Google's Chromebooks have enjoyed significant adoption in education, but have seen very little interest in the enterprise until recently. According to Gartner's Peter Firstbrook in Securing Chromebooks in the Enterprise (6 March 2018), a survey of more than 700 respondents showed that nearly half of organizations will definitely purchase or probably will purchase Chromebooks by EOY 2017. And Google has started developing an impressive list of case studies, including Whirlpool, Netflix, Pinterest, the Better Business Bureau, and more.
And why wouldn't this trend continue? As the enterprise adopts cloud en masse, more and more applications are available anywhere through a browser - obviating the need for a full OS running legacy applications. Additionally, Chromebooks can represent a large cost savings - not only in terms of a lower up-front cost of hardware, but lower ongoing maintenance and helpdesk costs as well.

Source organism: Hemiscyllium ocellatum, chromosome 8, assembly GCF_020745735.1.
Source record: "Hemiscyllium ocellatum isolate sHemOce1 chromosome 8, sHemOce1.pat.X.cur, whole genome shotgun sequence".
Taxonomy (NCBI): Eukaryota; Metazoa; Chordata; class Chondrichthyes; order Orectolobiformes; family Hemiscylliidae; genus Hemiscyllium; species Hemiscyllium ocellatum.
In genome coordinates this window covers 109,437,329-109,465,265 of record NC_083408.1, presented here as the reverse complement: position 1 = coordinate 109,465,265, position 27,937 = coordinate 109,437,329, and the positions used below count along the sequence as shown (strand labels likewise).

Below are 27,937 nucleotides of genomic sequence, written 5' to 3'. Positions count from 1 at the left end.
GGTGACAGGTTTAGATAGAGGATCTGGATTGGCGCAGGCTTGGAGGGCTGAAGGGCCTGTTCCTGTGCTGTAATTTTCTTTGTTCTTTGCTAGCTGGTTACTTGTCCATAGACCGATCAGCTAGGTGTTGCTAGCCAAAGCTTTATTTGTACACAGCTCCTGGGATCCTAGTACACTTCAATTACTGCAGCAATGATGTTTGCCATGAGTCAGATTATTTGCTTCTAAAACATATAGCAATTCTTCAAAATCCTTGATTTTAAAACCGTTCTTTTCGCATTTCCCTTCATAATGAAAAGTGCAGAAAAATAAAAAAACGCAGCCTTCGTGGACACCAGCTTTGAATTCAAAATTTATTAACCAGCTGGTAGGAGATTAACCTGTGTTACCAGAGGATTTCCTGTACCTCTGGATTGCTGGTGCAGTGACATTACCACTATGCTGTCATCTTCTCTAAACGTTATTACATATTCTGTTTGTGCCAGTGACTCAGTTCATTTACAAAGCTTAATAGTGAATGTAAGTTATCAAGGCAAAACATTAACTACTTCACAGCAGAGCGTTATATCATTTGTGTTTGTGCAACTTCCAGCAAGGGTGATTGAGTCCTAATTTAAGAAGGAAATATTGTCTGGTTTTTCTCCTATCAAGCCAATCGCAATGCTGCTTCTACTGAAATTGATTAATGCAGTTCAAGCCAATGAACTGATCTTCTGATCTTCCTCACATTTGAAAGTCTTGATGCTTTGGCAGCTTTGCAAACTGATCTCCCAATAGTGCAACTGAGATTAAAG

With this shift comes a very different approach to security. Since Chrome OS is hardened and locked down, the need to secure the endpoint diminishes, potentially saving a lot of time and money. At the same time, the primary storage mechanism shifts from the device to the cloud, meaning that the need to secure data in cloud applications, like G Suite, with a Cloud Access Security Broker (CASB) becomes paramount. Fortunately, the CASB market has matured substantially in recent years, and is now widely viewed as "ready for primetime."
Overall, the outlook for Chromebooks in the enterprise is positive, with a very real possibility of dramatically simplifying security. Now, instead of patching and protecting thousands of laptops, the focus shift towards protecting data in a relatively small number of cloud applications. Quite the improvement!